There’s more to “falling in love” than pop-culture would have you believe.
by Rachel Watson
As a teenager, I read my fair share of Christian romance novels. They were full of dramatic plot lines, sexual tension, one-room school houses and Canadian Mounties.
The leading men were imperfect but in a tousled and endearing sort of way. They always knew what to say. All the female characters were beautiful, but distressed, to ensure the reader plenty of drama. Each story ended with a sigh.
Today, women can indulge their romantic side by using Pinterest. They can build relationship shrines out of images of engagement rings and couple shots and create virtual collages of attractive men, romantic dates, perfect playlists and unique wedding favors. They are collecting comparisons.
This magazine says that the right guy will know what his girlfriend wants for Christmas.
This pastor says that saving sex until marriage ensures a satisfying and uncomplicated sex-life.
This film is my favorite because he sweeps her off her feet by showing up at the prom to slow dance with her to her favorite song!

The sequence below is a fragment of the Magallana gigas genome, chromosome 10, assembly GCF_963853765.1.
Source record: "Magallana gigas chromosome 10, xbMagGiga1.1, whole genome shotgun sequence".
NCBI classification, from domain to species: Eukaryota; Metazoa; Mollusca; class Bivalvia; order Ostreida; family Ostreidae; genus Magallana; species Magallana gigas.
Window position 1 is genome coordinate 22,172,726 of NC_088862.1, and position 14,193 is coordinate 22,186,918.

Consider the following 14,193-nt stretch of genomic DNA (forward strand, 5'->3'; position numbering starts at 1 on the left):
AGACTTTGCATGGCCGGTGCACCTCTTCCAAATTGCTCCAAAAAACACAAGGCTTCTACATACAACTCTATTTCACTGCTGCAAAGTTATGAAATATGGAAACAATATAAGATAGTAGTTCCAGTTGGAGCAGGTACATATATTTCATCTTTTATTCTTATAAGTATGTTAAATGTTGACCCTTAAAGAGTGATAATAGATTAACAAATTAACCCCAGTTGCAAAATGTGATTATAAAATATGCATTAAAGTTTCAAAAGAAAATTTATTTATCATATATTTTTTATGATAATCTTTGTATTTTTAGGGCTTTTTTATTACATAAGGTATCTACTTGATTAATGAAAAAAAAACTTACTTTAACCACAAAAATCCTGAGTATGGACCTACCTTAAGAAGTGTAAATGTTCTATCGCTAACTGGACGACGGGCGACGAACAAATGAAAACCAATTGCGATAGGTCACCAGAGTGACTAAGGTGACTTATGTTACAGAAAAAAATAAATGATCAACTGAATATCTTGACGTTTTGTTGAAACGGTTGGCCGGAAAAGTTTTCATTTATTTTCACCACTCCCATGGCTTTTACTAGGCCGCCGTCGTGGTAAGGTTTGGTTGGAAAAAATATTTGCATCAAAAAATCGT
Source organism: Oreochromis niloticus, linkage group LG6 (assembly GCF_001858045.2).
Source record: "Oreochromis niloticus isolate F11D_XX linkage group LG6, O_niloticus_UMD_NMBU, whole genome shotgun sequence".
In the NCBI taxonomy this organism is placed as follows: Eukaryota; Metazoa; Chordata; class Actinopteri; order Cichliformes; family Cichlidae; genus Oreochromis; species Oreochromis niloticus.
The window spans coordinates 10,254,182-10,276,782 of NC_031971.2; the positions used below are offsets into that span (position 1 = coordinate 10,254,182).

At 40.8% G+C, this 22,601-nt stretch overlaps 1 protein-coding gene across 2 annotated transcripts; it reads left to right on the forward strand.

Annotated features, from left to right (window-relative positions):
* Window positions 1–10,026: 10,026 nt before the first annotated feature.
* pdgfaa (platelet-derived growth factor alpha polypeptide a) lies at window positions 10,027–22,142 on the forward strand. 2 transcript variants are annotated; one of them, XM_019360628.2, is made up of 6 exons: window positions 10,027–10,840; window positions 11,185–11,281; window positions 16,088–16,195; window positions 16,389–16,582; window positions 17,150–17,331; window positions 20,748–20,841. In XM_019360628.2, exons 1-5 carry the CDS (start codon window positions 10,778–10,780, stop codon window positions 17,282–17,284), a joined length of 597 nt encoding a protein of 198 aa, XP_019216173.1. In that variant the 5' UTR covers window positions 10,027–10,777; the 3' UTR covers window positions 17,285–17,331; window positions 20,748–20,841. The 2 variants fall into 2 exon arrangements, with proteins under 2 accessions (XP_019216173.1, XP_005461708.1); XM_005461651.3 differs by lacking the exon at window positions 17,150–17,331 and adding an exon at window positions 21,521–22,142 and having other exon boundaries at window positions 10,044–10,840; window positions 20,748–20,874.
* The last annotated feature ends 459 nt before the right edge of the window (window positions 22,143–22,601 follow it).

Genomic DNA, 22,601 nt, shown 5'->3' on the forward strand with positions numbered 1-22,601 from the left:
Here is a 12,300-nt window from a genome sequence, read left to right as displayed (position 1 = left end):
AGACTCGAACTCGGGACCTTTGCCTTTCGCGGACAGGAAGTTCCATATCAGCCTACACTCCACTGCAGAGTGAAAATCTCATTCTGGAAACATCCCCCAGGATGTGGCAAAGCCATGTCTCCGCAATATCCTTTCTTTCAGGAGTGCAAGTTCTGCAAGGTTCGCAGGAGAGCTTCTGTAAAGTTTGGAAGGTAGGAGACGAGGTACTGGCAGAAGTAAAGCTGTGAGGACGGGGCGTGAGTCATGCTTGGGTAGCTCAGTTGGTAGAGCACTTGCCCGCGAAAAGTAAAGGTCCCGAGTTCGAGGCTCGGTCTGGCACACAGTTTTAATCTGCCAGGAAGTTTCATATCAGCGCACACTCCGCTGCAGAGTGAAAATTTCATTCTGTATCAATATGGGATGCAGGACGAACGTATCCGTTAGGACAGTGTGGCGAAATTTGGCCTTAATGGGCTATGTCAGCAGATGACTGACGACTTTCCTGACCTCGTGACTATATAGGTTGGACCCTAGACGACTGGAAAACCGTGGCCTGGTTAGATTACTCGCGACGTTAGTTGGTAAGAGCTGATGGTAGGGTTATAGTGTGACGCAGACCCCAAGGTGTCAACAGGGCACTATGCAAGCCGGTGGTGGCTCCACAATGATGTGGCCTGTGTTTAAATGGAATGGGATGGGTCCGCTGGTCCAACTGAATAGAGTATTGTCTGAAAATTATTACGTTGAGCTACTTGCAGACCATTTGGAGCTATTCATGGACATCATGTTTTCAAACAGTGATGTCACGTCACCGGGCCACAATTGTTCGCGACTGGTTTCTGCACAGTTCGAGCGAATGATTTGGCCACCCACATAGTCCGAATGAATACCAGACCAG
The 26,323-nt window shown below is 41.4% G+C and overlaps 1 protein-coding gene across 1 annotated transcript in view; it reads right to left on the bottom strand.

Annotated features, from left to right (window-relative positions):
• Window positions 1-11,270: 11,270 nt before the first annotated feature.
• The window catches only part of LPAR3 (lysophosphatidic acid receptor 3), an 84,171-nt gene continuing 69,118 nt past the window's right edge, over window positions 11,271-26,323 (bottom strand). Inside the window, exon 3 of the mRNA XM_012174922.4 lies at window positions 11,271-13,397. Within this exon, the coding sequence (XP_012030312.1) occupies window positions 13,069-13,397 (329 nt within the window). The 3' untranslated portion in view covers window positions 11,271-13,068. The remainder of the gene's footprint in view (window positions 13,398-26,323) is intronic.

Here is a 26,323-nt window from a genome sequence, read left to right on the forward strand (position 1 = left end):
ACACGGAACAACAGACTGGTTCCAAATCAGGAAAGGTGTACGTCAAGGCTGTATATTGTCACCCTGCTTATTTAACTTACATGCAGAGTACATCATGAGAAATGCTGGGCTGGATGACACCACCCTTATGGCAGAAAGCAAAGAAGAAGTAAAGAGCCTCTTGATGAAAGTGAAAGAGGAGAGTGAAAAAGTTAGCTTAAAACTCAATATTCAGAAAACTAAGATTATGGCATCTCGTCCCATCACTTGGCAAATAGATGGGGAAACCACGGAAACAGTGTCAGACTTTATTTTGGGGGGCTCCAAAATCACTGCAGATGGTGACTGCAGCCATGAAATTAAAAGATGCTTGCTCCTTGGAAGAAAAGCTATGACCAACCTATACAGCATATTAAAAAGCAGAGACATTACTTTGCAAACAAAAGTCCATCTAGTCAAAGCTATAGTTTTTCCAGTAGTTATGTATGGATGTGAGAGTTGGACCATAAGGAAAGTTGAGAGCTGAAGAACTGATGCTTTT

Don’t let yourself off the hook. Replace Christian romance novels and Pinterest with anything else that may have you building up unrealistic expectations. Regardless of their source, the following relationship lies pose a threat to true contentment:
Lie #1: You Will Be Happy Once You are Married.
In other words, tough luck, singles. You’re missing out. Only married people know what true happiness is.
When we hold our joy captive until we get what we want, a vicious cycle of discontentment begins. God calls us to be content right now.
But waiting for happiness, whether you are single waiting for marriage, married waiting for children, or married waiting for your spouse to change, is idolatrous territory. When we hold our joy captive until we get what we want, a vicious cycle of discontentment begins. God calls us to be content right now:
Hebrews 13:5: Be content with what you have, for He has said, “I will never leave you nor forsake you.
Lie #2: Love Fixes Everything.
In films, love is the answer. Characters’ lives could be falling apart, their planet on the verge of collapse, until they meet “the one.” Suddenly problems vanish. Love is all you need, right?